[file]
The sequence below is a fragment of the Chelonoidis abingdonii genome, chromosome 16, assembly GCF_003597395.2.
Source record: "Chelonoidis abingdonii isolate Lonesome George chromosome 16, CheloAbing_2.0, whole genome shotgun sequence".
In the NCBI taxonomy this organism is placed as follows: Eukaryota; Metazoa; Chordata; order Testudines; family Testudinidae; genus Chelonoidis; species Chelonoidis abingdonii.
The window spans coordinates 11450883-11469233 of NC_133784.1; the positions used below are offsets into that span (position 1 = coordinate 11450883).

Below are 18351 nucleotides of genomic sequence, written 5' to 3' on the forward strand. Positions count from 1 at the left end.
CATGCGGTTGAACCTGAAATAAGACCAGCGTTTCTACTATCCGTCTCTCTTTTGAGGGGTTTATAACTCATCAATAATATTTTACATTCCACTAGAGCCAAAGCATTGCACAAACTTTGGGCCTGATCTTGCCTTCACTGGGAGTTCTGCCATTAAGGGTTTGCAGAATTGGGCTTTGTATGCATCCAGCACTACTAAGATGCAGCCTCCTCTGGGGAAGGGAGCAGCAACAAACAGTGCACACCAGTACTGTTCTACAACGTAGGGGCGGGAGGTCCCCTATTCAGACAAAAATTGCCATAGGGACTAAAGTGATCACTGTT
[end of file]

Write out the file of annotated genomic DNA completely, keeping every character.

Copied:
The sequence below is a fragment of the Chelonoidis abingdonii genome, chromosome 16, assembly GCF_003597395.2.
Source record: "Chelonoidis abingdonii isolate Lonesome George chromosome 16, CheloAbing_2.0, whole genome shotgun sequence".
In the NCBI taxonomy this organism is placed as follows: Eukaryota; Metazoa; Chordata; order Testudines; family Testudinidae; genus Chelonoidis; species Chelonoidis abingdonii.
The window spans coordinates 11450883-11469233 of NC_133784.1; the positions used below are offsets into that span (position 1 = coordinate 11450883).

Below are 18351 nucleotides of genomic sequence, written 5' to 3' on the forward strand. Positions count from 1 at the left end.
CATGCGGTTGAACCTGAAATAAGACCAGCGTTTCTACTATCCGTCTCTCTTTTGAGGGGTTTATAACTCATCAATAATATTTTACATTCCACTAGAGCCAAAGCATTGCACAAACTTTGGGCCTGATCTTGCCTTCACTGGGAGTTCTGCCATTAAGGGTTTGCAGAATTGGGCTTTGTATGCATCCAGCACTACTAAGATGCAGCCTCCTCTGGGGAAGGGAGCAGCAACAAACAGTGCACACCAGTACTGTTCTACAACGTAGGGGCGGGAGGTCCCCTATTCAGACAAAAATTGCCATAGGGACTAAAGTGATCACTGTT